The UAE economy will grow at 0.5 per cent this year, while inflation is set to drop to 2.5 per cent, Standard Chartered said in its report "UAE - Braving the storm."
In a four-page report, the London based bank said that while key sectors of this oil and gas based economy will slowdown in 2009, fiscal spending will increase.
In another significant update the bank said inflation levels in the country will climb down to 2.5 per cent in 2009 from 12 per cent in 2008. The bank identified deteriorating labour markets and tight liquidity conditions as the biggest challenges.
The UAE economy is expected to assume an upward trend in the second half of this year, while the first half is expected to be difficult, the economists said. Standard Chartered termed UAE's labour market as its "biggest risk". With the majority of the labour force made up of foreign nationals, rising job losses could lead to a reversal in population flows, it said.
"Foreign nationals who lose jobs have to leave the country within a short period of time. How these demographic factors play out will have serious consequences for the economy," it said.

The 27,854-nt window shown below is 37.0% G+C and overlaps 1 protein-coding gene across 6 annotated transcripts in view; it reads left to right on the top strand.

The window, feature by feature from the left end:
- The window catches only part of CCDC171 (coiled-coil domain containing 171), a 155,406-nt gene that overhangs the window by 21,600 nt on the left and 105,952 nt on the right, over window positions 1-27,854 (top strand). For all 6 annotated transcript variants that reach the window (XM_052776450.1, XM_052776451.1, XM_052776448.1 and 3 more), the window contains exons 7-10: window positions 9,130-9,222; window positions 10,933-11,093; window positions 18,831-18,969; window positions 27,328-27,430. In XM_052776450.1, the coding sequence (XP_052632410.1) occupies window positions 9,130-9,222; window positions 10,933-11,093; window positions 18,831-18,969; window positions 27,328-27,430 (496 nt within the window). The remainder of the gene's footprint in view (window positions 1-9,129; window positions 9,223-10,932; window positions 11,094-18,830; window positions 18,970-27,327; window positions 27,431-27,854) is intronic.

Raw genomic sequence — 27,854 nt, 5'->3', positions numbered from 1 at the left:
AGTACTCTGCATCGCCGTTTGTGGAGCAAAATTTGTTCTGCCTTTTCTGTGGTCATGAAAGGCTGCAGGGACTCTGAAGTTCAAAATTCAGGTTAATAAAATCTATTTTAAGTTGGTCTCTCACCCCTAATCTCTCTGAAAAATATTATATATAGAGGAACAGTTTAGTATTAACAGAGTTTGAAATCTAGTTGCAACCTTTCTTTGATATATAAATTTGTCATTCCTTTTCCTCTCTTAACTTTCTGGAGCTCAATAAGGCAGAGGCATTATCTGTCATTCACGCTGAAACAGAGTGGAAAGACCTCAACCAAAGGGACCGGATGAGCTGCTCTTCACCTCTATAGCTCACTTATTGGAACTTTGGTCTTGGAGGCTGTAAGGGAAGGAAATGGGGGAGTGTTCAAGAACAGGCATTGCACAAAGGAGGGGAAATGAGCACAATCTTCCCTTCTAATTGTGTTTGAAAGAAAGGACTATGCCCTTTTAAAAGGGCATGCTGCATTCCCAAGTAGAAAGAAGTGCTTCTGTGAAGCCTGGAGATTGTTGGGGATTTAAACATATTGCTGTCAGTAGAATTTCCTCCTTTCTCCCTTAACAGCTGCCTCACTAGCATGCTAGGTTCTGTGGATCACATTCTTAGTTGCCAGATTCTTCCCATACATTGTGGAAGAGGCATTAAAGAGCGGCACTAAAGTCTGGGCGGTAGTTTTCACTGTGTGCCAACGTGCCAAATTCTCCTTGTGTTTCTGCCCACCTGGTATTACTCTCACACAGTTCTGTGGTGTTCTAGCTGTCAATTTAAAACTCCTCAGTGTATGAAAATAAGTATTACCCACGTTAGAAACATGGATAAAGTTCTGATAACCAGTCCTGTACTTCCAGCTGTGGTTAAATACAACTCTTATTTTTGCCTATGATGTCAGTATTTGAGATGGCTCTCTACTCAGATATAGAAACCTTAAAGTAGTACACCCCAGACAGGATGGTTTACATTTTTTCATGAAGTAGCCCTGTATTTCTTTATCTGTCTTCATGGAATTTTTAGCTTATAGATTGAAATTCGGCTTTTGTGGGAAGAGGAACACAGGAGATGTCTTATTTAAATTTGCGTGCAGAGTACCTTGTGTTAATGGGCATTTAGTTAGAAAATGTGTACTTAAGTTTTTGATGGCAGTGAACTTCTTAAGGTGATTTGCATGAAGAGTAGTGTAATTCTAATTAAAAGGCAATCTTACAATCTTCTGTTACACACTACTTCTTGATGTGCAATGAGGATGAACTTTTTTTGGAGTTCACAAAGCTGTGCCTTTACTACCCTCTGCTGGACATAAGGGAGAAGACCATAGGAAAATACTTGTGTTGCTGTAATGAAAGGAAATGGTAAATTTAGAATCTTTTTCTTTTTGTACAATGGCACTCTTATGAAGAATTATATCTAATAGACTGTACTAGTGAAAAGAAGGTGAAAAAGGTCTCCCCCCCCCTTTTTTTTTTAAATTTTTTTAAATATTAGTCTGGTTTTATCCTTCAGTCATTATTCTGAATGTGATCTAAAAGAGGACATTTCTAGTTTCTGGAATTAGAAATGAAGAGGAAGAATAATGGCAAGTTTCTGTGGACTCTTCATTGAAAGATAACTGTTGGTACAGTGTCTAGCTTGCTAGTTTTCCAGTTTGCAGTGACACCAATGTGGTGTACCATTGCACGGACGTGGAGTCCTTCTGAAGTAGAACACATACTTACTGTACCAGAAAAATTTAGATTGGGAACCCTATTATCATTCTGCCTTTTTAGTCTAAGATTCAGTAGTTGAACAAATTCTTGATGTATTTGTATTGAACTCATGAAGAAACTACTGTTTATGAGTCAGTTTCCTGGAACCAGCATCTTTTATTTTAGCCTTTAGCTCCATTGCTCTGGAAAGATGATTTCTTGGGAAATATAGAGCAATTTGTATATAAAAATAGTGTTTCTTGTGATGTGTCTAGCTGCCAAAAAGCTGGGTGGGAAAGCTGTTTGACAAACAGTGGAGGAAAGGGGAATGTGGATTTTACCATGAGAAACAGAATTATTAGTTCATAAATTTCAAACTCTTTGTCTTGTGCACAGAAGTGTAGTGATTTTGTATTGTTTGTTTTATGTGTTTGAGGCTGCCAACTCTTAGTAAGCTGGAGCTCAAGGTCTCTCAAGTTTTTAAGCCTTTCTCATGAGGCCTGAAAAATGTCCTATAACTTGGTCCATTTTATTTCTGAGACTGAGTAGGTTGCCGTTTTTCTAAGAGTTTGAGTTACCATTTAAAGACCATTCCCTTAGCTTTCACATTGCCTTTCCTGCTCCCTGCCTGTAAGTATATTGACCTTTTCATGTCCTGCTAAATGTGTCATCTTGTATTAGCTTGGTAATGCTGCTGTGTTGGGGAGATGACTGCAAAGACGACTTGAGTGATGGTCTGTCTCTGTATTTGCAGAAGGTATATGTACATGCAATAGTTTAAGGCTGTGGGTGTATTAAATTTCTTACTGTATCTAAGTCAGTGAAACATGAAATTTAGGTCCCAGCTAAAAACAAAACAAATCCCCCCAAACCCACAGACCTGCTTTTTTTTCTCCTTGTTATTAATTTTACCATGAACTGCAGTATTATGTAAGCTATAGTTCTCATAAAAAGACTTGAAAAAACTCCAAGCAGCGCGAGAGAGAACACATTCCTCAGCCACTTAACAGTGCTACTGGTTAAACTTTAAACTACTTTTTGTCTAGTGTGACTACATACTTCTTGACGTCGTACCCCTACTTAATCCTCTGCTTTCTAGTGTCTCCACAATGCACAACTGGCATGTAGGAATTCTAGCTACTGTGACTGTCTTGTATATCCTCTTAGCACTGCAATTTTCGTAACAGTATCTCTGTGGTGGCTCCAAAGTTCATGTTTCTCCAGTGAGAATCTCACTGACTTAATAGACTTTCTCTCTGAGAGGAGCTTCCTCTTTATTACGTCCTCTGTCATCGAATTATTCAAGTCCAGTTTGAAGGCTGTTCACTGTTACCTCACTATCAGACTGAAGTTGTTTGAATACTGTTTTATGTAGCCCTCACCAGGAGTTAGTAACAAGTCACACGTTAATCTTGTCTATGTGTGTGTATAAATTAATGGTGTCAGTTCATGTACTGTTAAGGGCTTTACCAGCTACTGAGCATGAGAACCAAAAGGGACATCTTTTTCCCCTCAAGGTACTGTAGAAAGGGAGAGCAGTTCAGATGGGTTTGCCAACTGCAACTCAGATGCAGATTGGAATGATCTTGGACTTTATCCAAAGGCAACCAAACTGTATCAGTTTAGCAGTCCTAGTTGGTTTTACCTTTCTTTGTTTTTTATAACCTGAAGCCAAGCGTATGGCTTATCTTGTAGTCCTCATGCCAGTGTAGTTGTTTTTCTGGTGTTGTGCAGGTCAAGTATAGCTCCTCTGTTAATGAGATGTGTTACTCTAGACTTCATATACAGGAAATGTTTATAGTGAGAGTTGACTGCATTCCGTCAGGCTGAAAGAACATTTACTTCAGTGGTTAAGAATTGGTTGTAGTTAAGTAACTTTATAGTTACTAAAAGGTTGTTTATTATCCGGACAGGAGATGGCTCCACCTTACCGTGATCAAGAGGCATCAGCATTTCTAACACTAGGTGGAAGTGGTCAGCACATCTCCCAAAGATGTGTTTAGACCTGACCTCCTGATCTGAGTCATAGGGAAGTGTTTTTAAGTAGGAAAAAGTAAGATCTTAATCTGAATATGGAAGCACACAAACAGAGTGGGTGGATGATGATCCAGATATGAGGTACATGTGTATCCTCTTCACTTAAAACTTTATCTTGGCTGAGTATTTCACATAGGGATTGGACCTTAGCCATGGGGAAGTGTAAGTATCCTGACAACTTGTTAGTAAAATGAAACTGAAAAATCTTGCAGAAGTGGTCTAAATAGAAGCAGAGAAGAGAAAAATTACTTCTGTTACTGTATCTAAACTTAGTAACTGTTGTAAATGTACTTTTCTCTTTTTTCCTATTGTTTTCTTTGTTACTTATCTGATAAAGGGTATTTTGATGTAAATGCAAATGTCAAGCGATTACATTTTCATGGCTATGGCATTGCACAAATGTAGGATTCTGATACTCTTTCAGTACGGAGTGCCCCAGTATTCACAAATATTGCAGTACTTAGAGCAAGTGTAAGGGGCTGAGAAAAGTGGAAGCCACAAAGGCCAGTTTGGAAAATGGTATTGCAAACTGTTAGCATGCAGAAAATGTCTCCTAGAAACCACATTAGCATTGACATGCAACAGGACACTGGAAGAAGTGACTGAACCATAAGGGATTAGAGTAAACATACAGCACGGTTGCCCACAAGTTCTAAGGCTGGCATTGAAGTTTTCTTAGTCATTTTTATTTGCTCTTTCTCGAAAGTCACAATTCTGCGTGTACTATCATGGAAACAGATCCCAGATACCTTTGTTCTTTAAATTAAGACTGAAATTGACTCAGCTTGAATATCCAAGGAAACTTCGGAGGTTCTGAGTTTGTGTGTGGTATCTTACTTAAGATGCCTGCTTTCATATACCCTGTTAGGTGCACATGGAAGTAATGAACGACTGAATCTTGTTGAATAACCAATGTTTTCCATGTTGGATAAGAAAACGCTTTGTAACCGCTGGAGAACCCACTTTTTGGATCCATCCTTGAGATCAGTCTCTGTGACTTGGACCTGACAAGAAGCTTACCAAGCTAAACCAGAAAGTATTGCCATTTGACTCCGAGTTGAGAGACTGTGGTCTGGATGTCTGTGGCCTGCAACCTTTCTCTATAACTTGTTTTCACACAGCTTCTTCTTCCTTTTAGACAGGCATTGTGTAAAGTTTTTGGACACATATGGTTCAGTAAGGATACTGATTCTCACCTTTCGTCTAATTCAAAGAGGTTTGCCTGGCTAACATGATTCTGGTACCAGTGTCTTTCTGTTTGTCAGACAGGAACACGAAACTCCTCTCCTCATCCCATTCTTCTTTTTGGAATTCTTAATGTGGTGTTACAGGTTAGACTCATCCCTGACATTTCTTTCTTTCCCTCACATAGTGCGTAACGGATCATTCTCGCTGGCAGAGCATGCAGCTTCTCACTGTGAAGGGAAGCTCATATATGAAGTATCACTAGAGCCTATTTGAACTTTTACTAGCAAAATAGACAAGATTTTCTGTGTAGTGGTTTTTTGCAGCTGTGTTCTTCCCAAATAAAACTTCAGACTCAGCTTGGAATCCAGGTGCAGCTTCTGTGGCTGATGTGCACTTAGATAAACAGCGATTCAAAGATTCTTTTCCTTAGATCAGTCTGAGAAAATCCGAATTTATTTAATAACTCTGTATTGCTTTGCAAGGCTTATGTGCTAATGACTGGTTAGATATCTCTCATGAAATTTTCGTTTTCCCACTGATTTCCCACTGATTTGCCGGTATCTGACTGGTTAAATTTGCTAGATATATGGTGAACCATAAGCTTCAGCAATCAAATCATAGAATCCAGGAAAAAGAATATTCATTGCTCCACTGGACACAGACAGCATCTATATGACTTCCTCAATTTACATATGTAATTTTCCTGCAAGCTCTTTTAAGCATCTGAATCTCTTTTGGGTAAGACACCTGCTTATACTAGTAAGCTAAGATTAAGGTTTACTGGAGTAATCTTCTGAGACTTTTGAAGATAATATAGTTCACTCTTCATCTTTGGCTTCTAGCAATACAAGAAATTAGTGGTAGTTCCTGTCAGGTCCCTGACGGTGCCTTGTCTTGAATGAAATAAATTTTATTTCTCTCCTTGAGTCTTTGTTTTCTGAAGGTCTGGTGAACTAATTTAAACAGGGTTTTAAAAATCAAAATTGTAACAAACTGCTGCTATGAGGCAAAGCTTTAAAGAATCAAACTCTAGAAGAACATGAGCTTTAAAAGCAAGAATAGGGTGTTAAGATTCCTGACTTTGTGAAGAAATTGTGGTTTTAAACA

It identified four reasons for its forecasts: Slide in oil prices, a recession in global economy, lack of funding for construction and real estate and sliding tourism.
Standard Chartered affirmed that UAE's impressive budget may help cushion the impact of the crisis and summed up its finding as: "Following years of impressive growth, the UAE economy is cooling off. Budget and current account surpluses will allow the government to increase fiscal spending to combat the slowdown. The UAE has announced its largest budget in history for 2009 – Dh42.2bn, a 21 per cent increase from 2008. The government expects a balanced budget this year, following surpluses exceeding 10 per cent of GDP from 2004-2008."
Standard Chartered identified a decline in exports, drop in number of tourists and a reluctance among shoppers to spend as the three factors having a negative impact on the UAE.
It appreciated Dubai's response to the crisis "Dubai's Government announced a 42 per cent increase in spending for 2009 and is forecasting a budget deficit.
"We believe this is the right policy response." (With inputs from agencies)